When she didn't show up at the hotel and he couldn't reach her by phone, he feared she might be having an insulin reaction. He said he rushed home and saw her car and luggage were gone. He went back to the hotel, and when he saw she still wasn't there, he called police. Many of his Shriner friends drove around the area looking for her car, hoping she had parked somewhere.
"I was praying hard but losing hope," he said.
Breberg was conscious and coherent when Racette, 20, of Plymouth, found her just before 12:30 p.m. Saturday.
Racette said he was bicycling home from his part-time job in the meat department at a Rainbow Foods grocery store when he spotted the SUV and ran down to the pond. He said he had bought the Chex Mix on sale that morning.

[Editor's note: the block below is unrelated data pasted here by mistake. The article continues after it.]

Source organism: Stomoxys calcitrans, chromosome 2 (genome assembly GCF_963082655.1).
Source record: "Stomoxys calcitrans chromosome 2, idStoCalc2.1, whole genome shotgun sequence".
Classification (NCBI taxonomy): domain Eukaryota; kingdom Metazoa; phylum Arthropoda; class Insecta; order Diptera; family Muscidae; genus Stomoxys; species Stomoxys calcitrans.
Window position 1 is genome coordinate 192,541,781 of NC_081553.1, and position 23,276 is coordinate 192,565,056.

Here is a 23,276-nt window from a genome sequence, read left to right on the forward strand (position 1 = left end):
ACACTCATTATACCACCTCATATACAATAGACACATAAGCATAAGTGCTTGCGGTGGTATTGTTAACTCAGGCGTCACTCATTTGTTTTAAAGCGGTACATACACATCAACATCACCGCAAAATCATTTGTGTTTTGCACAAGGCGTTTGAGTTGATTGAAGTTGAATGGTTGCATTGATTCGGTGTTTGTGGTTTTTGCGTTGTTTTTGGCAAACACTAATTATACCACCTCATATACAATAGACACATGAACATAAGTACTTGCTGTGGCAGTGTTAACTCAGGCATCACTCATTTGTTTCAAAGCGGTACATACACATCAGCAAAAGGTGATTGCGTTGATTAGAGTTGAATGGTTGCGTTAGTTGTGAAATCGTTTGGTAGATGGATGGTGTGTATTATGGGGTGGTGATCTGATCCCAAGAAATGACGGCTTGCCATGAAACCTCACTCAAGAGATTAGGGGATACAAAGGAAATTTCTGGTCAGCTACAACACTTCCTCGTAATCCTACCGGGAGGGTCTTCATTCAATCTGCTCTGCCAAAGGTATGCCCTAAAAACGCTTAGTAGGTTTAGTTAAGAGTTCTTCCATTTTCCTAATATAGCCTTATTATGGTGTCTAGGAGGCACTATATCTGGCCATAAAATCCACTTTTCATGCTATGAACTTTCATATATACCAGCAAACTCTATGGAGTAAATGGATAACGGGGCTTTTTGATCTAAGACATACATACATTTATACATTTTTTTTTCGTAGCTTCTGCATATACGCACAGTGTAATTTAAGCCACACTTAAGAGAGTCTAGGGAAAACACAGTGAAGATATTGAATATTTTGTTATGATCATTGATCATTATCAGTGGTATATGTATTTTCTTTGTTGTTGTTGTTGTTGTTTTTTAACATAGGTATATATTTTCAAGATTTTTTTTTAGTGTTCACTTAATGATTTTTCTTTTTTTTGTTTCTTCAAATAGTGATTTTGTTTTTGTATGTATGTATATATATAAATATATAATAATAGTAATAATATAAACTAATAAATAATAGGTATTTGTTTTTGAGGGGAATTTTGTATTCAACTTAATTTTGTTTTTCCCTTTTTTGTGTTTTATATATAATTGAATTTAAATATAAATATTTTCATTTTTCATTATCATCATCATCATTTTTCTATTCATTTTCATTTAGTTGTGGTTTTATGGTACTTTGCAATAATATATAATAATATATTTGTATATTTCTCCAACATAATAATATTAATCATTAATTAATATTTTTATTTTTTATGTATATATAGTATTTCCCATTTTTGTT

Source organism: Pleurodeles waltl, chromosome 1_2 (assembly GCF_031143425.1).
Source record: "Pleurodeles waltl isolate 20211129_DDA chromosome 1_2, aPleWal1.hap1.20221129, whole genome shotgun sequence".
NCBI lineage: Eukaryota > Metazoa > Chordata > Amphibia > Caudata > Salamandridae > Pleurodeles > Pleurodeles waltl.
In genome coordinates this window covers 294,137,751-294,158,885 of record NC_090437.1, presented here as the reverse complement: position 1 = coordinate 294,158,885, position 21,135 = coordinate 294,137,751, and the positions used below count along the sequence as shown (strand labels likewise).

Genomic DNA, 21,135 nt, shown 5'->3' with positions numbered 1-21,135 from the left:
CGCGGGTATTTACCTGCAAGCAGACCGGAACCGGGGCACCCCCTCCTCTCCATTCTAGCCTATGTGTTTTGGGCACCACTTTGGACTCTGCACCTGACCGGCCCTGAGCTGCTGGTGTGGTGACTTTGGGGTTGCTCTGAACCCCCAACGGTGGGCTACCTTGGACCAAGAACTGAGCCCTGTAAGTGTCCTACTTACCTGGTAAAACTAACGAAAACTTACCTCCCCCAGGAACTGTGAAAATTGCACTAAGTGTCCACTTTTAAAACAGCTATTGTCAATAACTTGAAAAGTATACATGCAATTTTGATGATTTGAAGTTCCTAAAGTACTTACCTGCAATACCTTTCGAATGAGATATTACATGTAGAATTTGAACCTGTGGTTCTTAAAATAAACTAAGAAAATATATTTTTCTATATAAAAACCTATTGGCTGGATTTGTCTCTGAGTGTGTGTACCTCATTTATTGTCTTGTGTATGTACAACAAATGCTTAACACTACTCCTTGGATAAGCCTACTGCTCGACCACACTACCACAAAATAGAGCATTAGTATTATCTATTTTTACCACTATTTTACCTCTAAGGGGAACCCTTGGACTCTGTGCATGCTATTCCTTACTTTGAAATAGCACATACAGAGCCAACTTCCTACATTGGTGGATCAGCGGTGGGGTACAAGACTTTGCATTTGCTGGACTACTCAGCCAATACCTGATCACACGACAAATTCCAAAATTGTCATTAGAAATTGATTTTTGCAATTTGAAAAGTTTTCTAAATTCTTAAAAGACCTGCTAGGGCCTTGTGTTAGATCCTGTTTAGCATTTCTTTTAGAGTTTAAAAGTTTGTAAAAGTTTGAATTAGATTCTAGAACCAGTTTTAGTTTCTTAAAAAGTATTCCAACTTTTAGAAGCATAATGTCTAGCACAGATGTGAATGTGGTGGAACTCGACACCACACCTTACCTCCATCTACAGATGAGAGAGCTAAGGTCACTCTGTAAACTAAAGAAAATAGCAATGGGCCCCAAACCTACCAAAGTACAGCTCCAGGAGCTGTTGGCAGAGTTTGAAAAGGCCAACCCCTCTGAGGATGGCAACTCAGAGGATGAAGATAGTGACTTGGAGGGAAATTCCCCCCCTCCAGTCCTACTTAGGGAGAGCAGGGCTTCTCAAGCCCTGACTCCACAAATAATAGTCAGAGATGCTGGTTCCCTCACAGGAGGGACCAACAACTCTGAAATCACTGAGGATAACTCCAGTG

"I think she was just really happy that somebody finally found her," Racette said. "She sounded extremely strong for somebody who had been through what she went through."
Racette said he was fortunate that the water was shallow - he estimated it at about 1 1/2 feet deep - where her SUV came to rest.
Dr. Anne Lambert, who co-directs the hospital's burn center where frostbite and hypothermia patients are treated, said Breberg could have survived "a little bit longer but not a lot longer." Lambert said Breberg's diabetes was actually a greater immediate threat than the cold, with her blood sugar dangerously low when she was found.
Ron Breberg said he spent a sleepless night after reporting his wife missing to police. He said he talked to her briefly Saturday before she was sedated, and her sense of humor was back.
"If anybody has a doubt about the power of prayer, come talk to me," he said.